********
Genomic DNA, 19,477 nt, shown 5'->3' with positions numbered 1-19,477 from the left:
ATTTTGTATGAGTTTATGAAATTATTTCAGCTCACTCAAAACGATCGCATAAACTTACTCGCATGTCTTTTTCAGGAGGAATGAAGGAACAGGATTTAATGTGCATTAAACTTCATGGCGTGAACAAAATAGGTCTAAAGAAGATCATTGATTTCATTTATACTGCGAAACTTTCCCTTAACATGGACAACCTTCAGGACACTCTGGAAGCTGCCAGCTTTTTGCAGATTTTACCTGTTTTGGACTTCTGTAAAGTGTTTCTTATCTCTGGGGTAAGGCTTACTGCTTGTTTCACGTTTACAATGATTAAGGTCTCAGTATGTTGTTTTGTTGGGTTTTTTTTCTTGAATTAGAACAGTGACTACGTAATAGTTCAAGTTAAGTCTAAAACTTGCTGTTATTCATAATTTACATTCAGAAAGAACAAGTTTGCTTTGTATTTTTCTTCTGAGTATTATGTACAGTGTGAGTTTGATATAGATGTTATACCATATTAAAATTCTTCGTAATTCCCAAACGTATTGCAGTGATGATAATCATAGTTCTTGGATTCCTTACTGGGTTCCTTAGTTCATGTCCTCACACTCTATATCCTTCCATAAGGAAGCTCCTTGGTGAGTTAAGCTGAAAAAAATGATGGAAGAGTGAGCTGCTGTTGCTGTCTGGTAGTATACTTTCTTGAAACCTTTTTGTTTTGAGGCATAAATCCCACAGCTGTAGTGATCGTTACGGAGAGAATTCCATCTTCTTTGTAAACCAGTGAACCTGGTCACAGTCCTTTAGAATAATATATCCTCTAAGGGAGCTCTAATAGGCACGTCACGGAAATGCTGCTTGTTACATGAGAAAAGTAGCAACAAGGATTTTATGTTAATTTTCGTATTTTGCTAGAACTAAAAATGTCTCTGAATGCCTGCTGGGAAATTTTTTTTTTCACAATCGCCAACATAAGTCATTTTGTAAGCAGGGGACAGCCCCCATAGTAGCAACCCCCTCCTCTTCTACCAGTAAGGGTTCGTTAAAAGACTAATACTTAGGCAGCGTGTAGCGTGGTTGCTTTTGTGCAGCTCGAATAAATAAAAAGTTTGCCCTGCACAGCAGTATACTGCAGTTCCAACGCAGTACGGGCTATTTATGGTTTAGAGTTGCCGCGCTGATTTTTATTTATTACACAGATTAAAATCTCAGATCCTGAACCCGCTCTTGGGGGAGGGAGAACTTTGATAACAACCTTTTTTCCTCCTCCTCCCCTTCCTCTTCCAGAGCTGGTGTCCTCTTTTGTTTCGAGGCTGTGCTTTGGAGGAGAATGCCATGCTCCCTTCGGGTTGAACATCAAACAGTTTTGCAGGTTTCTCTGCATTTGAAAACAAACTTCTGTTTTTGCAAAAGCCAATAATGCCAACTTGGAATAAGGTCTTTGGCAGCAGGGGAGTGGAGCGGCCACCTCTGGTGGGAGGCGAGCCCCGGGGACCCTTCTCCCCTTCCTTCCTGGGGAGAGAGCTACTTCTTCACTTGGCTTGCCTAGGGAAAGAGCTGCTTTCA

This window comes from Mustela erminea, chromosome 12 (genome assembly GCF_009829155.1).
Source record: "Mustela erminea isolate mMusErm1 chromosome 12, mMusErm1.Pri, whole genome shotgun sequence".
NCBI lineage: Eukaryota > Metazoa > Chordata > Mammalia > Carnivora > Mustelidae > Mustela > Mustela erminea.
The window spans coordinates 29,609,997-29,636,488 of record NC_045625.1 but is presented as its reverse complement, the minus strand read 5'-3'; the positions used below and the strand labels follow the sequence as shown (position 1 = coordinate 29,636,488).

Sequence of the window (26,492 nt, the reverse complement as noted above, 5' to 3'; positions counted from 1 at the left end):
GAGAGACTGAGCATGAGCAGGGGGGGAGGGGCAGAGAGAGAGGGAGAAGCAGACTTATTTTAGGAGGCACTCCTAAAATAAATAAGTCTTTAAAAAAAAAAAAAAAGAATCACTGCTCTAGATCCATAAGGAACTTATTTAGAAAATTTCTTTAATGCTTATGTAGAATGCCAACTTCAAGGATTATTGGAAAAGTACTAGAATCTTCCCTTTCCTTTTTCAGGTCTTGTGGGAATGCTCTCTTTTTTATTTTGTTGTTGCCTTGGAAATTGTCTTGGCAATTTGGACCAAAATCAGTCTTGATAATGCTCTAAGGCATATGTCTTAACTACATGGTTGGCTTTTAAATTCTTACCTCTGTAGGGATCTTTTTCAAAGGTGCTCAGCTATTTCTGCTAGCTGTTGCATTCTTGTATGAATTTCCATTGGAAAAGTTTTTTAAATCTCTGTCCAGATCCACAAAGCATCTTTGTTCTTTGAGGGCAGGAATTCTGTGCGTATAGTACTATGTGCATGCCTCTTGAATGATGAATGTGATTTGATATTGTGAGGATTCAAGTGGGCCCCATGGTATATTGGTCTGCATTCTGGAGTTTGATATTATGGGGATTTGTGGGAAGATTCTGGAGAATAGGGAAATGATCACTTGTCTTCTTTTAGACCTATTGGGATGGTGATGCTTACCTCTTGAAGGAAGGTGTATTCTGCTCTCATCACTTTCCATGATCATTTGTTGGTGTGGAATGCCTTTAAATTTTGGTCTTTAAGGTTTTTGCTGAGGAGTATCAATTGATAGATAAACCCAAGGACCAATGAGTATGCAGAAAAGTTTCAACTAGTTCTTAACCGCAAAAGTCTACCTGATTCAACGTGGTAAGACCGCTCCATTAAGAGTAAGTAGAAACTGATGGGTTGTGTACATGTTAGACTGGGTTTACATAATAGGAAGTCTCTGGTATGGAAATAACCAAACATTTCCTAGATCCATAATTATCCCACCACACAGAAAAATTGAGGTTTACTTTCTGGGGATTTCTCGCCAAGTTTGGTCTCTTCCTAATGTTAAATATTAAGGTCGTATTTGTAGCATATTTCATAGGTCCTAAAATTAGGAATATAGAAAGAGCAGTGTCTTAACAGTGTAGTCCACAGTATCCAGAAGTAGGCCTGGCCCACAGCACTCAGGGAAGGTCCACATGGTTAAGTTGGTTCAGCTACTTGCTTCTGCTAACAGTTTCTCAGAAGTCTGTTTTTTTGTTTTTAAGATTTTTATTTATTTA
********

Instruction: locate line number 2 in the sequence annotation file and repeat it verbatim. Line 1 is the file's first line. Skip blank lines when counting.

ATTTTGTATGAGTTTATGAAATTATTTCAGCTCACTCAAAACGATCGCATAAACTTACTCGCATGTCTTTTTCAGGAGGAATGAAGGAACAGGATTTAATGTGCATTAAACTTCATGGCGTGAACAAAATAGGTCTAAAGAAGATCATTGATTTCATTTATACTGCGAAACTTTCCCTTAACATGGACAACCTTCAGGACACTCTGGAAGCTGCCAGCTTTTTGCAGATTTTACCTGTTTTGGACTTCTGTAAAGTGTTTCTTATCTCTGGGGTAAGGCTTACTGCTTGTTTCACGTTTACAATGATTAAGGTCTCAGTATGTTGTTTTGTTGGGTTTTTTTTCTTGAATTAGAACAGTGACTACGTAATAGTTCAAGTTAAGTCTAAAACTTGCTGTTATTCATAATTTACATTCAGAAAGAACAAGTTTGCTTTGTATTTTTCTTCTGAGTATTATGTACAGTGTGAGTTTGATATAGATGTTATACCATATTAAAATTCTTCGTAATTCCCAAACGTATTGCAGTGATGATAATCATAGTTCTTGGATTCCTTACTGGGTTCCTTAGTTCATGTCCTCACACTCTATATCCTTCCATAAGGAAGCTCCTTGGTGAGTTAAGCTGAAAAAAATGATGGAAGAGTGAGCTGCTGTTGCTGTCTGGTAGTATACTTTCTTGAAACCTTTTTGTTTTGAGGCATAAATCCCACAGCTGTAGTGATCGTTACGGAGAGAATTCCATCTTCTTTGTAAACCAGTGAACCTGGTCACAGTCCTTTAGAATAATATATCCTCTAAGGGAGCTCTAATAGGCACGTCACGGAAATGCTGCTTGTTACATGAGAAAAGTAGCAACAAGGATTTTATGTTAATTTTCGTATTTTGCTAGAACTAAAAATGTCTCTGAATGCCTGCTGGGAAATTTTTTTTTTCACAATCGCCAACATAAGTCATTTTGTAAGCAGGGGACAGCCCCCATAGTAGCAACCCCCTCCTCTTCTACCAGTAAGGGTTCGTTAAAAGACTAATACTTAGGCAGCGTGTAGCGTGGTTGCTTTTGTGCAGCTCGAATAAATAAAAAGTTTGCCCTGCACAGCAGTATACTGCAGTTCCAACGCAGTACGGGCTATTTATGGTTTAGAGTTGCCGCGCTGATTTTTATTTATTACACAGATTAAAATCTCAGATCCTGAACCCGCTCTTGGGGGAGGGAGAACTTTGATAACAACCTTTTTTCCTCCTCCTCCCCTTCCTCTTCCAGAGCTGGTGTCCTCTTTTGTTTCGAGGCTGTGCTTTGGAGGAGAATGCCATGCTCCCTTCGGGTTGAACATCAAACAGTTTTGCAGGTTTCTCTGCATTTGAAAACAAACTTCTGTTTTTGCAAAAGCCAATAATGCCAACTTGGAATAAGGTCTTTGGCAGCAGGGGAGTGGAGCGGCCACCTCTGGTGGGAGGCGAGCCCCGGGGACCCTTCTCCCCTTCCTTCCTGGGGAGAGAGCTACTTCTTCACTTGGCTTGCCTAGGGAAAGAGCTGCTTTCA